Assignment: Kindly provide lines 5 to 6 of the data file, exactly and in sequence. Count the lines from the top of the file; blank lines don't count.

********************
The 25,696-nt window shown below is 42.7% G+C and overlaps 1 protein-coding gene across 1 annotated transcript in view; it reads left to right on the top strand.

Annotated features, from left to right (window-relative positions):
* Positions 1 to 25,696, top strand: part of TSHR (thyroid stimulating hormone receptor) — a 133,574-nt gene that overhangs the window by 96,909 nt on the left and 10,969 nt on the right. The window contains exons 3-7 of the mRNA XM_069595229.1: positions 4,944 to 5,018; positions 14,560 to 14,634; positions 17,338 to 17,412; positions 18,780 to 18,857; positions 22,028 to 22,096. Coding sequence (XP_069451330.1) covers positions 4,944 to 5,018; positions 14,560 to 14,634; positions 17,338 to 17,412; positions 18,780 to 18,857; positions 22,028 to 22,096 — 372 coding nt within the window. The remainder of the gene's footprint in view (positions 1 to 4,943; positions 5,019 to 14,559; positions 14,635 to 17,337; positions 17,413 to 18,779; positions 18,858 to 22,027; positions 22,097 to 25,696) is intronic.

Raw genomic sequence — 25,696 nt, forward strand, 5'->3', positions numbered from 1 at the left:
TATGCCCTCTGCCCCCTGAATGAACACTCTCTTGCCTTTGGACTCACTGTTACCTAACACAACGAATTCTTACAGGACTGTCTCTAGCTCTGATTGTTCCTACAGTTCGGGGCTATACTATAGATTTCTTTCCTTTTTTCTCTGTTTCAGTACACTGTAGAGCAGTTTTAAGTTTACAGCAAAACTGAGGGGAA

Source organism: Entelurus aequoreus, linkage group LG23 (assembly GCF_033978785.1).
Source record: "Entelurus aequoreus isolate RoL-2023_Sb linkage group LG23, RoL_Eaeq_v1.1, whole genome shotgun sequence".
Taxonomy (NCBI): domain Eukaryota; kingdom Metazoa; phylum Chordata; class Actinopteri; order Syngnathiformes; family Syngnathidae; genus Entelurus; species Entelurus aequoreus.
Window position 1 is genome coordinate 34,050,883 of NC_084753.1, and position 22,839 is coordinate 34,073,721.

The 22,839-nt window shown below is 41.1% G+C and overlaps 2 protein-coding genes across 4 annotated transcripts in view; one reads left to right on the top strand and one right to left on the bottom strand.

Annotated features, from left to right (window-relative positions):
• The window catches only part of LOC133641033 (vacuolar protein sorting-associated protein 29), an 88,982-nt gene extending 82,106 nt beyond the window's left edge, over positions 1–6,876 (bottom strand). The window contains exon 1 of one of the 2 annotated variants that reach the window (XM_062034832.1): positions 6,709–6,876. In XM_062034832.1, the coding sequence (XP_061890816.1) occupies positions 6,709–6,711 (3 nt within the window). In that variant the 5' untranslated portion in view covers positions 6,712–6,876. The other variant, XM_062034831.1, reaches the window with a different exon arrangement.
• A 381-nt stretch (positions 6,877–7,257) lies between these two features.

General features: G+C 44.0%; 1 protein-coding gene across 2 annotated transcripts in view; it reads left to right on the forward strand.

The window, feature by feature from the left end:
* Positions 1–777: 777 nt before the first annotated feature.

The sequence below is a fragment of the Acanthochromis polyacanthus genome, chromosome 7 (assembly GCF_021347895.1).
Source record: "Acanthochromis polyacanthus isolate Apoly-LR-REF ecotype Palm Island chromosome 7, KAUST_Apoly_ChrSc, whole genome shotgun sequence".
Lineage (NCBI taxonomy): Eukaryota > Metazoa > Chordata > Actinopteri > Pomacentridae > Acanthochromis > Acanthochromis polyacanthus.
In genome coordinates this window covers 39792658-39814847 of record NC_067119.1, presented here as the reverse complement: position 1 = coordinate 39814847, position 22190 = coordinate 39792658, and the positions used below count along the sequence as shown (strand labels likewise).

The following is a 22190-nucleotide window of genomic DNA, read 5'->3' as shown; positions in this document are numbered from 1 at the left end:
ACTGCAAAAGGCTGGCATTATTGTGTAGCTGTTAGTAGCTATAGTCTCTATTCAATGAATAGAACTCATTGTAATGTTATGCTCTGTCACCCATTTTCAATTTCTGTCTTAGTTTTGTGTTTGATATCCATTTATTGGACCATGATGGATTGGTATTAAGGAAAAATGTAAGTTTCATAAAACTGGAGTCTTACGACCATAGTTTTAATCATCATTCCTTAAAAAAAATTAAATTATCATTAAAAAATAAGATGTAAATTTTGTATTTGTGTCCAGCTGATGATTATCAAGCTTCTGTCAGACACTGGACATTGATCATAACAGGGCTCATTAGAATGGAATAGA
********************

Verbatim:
TATGCCCTCTGCCCCCTGAATGAACACTCTCTTGCCTTTGGACTCACTGTTACCTAACACAACGAATTCTTACAGGACTGTCTCTAGCTCTGATTGTTCCTACAGTTCGGGGCTATACTATAGATTTCTTTCCTTTTTTCTCTGTTTCAGTACACTGTAGAGCAGTTTTAAGTTTACAGCAAAACTGAGGGGAA

Source organism: Entelurus aequoreus, linkage group LG23 (assembly GCF_033978785.1).